Honeybees: Population Declines And Hive Theft Expected To Cause Fruit Prices To Soar

Bee hive thefts and another year of significant honeybee population declines has many agriculture researchers anticipating a big hike in fruit prices and almond prices this spring and summer. A definitive answer to why colony collapse disorder has been occurring since 2005 has not yet been reached. The varroa mite may surely have played a role in the bee decline, but a multitude of organic growers and environmentalists point to chemical herbicides and GMO seeds are the primary culprits for the mass bee deaths.

Fruit and almond prices could come close to doubling, according to some estimates. The honeybee population woes show no sign of going away anytime soon. Ordering bees to pollinate crops and to start new hives for honey-making is even more difficult this year than last.

Honeybees in the California Central Valley always pollinate the fruit and almond trees, which provide produce and nuts shipped around the world. The state literally requires billions of honeybees to generate a healthy and solid crop each year.

The vast amount of acreage devoted to the production of fruit and nuts puts a high demand on honeybees, and will outweigh the supply in 2015. Some of the honeybees raised in California are also shipped to Idaho, as well as North and South Dakota. The rental of beehives used to be a decent line to be in, but price increases to a tune of 25 percent have made the honeybee rental gig big business — when you can find enough bees to fill the hive frames. Bee hive theft has also reportedly increased substantially.

Fresno, California, Police Sergeant Ryan Hushaw, who is a member of the county’s Ag Crimes Task Force, said, “Recently we had two rather significant thefts of beehives. One occurred in the Coalinga area, the second occurred in the Firebaugh/Dos Palos area. Both of those thefts combined amounted to $50,000 in loss.” In the cases cited by Sergeant Hushaw, more than 60 beehives were stolen.

To thwart would be thieves, both beekeepers and beehive renters have been forced to move their hives multiple times per year. Honeybee population declines are developing as a major blow to farmers and gardeners – a situation that could lead to higher food prices. The 2013 colony collapse disorder statistics follows record losses of the little pollinators due to colony collapse disorder, a condition in which entire hives disappear or die.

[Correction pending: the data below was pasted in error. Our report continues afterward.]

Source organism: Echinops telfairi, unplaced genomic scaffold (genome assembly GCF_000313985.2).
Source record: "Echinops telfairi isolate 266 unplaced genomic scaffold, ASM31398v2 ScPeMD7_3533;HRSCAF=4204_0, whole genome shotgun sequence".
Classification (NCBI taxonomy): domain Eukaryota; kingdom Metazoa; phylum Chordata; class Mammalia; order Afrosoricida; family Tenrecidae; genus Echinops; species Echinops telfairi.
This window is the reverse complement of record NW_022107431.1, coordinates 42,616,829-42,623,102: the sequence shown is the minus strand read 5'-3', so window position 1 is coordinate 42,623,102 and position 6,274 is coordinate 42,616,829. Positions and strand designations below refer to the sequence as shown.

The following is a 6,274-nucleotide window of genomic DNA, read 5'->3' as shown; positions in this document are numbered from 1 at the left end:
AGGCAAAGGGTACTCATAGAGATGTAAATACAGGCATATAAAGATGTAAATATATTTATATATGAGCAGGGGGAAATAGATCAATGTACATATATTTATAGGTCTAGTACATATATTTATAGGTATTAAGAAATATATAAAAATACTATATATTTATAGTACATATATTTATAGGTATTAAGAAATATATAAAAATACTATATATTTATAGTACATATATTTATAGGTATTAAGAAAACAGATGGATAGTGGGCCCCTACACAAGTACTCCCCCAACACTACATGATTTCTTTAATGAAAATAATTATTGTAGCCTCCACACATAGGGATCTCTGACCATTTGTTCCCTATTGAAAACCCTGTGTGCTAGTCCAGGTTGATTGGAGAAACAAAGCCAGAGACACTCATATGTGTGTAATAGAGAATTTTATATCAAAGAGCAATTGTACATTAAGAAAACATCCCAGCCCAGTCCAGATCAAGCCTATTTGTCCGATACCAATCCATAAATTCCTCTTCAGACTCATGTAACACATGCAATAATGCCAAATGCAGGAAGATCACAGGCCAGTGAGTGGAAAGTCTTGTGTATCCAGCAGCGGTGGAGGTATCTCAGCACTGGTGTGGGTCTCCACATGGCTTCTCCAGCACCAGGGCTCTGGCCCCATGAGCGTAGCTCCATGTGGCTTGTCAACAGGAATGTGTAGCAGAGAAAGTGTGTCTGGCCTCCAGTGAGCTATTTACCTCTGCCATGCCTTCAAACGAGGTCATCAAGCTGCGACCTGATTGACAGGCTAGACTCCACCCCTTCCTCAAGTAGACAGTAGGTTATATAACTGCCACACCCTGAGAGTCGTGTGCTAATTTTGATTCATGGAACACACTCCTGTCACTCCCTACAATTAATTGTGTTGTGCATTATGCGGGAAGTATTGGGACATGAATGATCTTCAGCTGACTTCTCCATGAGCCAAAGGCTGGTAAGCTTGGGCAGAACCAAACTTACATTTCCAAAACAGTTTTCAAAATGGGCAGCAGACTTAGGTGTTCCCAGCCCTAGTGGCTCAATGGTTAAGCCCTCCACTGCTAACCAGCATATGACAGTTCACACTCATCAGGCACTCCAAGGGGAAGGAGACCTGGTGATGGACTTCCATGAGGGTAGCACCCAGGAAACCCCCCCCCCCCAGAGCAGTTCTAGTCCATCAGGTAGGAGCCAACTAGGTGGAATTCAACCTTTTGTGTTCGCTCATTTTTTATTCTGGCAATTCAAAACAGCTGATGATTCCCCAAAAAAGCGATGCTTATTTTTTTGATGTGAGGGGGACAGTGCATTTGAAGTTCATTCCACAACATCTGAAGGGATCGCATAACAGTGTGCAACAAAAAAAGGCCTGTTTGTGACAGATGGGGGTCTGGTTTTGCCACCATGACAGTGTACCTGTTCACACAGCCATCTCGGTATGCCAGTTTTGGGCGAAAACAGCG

“Bees are the primary link between us and the bounty of fruits and vegetables in our supermarkets. People don’t realize how important they are,” Byron Martin, the owner of Logee’s Nursery in Connecticut. said. “You don’t need a bee to get a head of broccoli or alfalfa. You do need bees to pollinate the mother plants that produce the seeds that grow those crops. People miss that connection.”

Approximately 70 percent of all the food we eat was pollinated by honeybees. Feed devoured by the livestock we eat is also pollinated by bees. If the honeybees perish, so will the human race. A 2014 Harvard study states that neonicotinoids – the dominant ingredient found in many popular insecticides which treat much of the corn in the U.S. — are to blame for honeybee colony collapse disorder.

Beekeepers from across America have lamented the decline of their colonies for several years. A 2013 Environmental Audit Committee (EAC) report in the United Kingdom shed more than a little light on the honeybee population decline, but so far, United States agricultural experts have failed to take corrective steps to combat the potentially devastating agricultural issue.

What do you think about the honeybees plight and the possibility of increases in fruit prices this year?